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Both the House and the Senate voted overwhelmingly Wednesday against a plan that would require Connecticut to increase funding for the Department of Children and Families to $801.2 million a year.

The Senate, by its 25-8 vote and the House by its 110-36 vote, rejected the agreement touted by Gov. Dannel P. Malloy’s administration.

The agreement would allow the child welfare agency to begin to get out from under federal oversight it’s been under for more than two decades.

Although lawmakers complain there’s no date certain to exit federal court oversight, which is part of their concern. The lawsuit filed by the plaintiff Juan F. in 1989 found that the agency fell short of caring for abused and neglected children.

The agreement, which was negotiated by the department along with its outside counsel, would have reduced monitoring of different aspects of the agency from 22 to six.

Sen. Paul Formica, R-Niantic, who co-chairs the Appropriations Committee, said he could not support the plan.

“This agreement does not settle the case,” Formica said. He added he’d rather see state officials work with DCF to come up with a new plan that “truly modifies and doesn’t tie the hands of this legislature and future legislatures.”

If the legislature decided to do nothing with the settlement, it would have been adopted on Feb. 6 without a vote of the full General Assembly, much like a labor contract. However, both the House and the Senate decided to vote on the settlement.

The House voted despite a passionate pitch for the plan by Rep. Diana Urban, D-North Stonington, who chairs the Children’s Committee.

Urban said the federal oversight costs the state taxpayers $1 million a year. She added that, “We have the dubious distinction of being under federal oversight for 27 years.”

She argued that state agencies do a better job than has been portrayed in taking care of children in their care.

Urban added that there is also a financial danger “if we go back to court,” stating the court is likely to impose a ruling that will cost the state “$50 million to $100 million more” than the plan that was before the state legislature.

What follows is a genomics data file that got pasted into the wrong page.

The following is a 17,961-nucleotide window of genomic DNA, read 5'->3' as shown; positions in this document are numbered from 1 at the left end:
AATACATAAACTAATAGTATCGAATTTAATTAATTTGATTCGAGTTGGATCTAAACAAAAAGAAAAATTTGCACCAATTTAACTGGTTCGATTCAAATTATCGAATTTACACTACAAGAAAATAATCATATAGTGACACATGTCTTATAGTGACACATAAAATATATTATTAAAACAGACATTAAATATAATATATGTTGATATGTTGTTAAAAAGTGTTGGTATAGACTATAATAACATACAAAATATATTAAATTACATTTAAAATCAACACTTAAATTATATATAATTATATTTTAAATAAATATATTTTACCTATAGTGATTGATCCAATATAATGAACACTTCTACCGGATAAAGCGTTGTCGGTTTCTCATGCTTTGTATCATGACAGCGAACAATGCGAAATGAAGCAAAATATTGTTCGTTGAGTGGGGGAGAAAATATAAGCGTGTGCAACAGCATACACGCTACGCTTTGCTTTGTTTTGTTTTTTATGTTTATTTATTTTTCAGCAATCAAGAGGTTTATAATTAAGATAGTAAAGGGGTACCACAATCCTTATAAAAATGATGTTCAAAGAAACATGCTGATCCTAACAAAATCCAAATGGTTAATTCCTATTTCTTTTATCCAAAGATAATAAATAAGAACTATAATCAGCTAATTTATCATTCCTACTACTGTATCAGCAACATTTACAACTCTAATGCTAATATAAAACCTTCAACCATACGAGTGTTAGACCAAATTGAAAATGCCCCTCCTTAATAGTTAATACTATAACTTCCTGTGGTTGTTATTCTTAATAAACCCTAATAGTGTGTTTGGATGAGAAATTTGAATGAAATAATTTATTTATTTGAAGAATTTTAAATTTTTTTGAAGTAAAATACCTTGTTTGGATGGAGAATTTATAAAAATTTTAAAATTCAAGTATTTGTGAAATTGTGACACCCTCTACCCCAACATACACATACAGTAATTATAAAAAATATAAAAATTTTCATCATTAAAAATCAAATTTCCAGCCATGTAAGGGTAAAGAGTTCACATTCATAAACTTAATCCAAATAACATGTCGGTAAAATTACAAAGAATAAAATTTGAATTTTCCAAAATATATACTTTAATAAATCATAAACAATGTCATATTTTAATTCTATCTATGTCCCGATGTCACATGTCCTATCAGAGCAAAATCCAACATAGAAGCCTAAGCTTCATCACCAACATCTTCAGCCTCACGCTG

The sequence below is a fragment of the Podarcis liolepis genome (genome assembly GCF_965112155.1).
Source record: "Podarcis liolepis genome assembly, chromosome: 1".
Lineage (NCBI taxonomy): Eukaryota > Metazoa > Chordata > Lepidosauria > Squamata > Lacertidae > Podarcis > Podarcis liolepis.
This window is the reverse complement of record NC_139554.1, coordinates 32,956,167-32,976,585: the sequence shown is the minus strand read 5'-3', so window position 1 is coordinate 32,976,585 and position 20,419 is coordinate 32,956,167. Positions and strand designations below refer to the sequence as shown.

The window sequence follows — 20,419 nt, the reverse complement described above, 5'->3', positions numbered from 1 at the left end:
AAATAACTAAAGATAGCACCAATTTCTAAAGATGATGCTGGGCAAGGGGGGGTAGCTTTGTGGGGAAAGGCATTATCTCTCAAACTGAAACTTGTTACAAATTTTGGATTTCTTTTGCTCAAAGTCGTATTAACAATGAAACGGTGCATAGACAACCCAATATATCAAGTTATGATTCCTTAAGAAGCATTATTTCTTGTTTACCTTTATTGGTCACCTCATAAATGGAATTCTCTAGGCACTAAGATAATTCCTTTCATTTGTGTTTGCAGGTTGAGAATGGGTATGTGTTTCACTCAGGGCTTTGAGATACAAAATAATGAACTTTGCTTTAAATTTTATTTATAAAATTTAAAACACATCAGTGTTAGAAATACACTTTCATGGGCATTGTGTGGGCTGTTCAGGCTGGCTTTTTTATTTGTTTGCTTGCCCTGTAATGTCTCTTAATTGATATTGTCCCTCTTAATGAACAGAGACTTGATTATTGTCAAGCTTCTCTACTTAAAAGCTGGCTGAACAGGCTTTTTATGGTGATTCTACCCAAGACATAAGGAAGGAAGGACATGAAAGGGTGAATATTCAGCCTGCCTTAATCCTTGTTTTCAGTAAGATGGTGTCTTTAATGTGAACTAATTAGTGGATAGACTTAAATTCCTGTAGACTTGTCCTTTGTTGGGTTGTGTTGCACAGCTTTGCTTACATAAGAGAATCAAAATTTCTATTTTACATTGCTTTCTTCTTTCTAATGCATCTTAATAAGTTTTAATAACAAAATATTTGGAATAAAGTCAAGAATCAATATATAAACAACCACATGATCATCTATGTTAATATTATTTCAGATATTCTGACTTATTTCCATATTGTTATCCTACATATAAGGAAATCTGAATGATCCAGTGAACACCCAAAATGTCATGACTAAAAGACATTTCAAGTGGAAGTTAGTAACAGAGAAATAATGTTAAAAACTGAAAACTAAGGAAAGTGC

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Her argument didn’t sway her colleagues.

Malloy was unhappy with the House and Senate votes.

Malloy said every year lawmakers balk at the amount of money he wants to cut from the Department of Children and Families so he doesn’t understand why now they don’t want to commit to spending $801 million a year. That’s a $6.4 million increase from its current level.

It’s unknown how long the state would have to commit to spend $801 million on DCF.

But as far as funding the agency is concerned, Malloy doesn’t understand why lawmakers are objecting.

“This is an issue people want to take with respect to DCF for reasons that are unknown to me,” Malloy said.

Department of Children and Families Commissioner Joette Katz also expressed her disappointment in the votes.

“Many members of the General Assembly expressed reservations about committing to a minimum funding level for the agency,” Katz said. “They believed that agreeing to a set funding level would tie their hands Unfortunately, their rejection of this agreement, which was arrived at through intense negotiations with the plaintiffs and federal authorities, will in the end be what results in greater restrictions on the state’s ability to set policy and funding levels.”

Katz said she’s concerned the federal court will interpret the rejection of the agreement as a “lack of will to meet the requirements of existing federal oversight.”

Christine Stuart contributed to this story.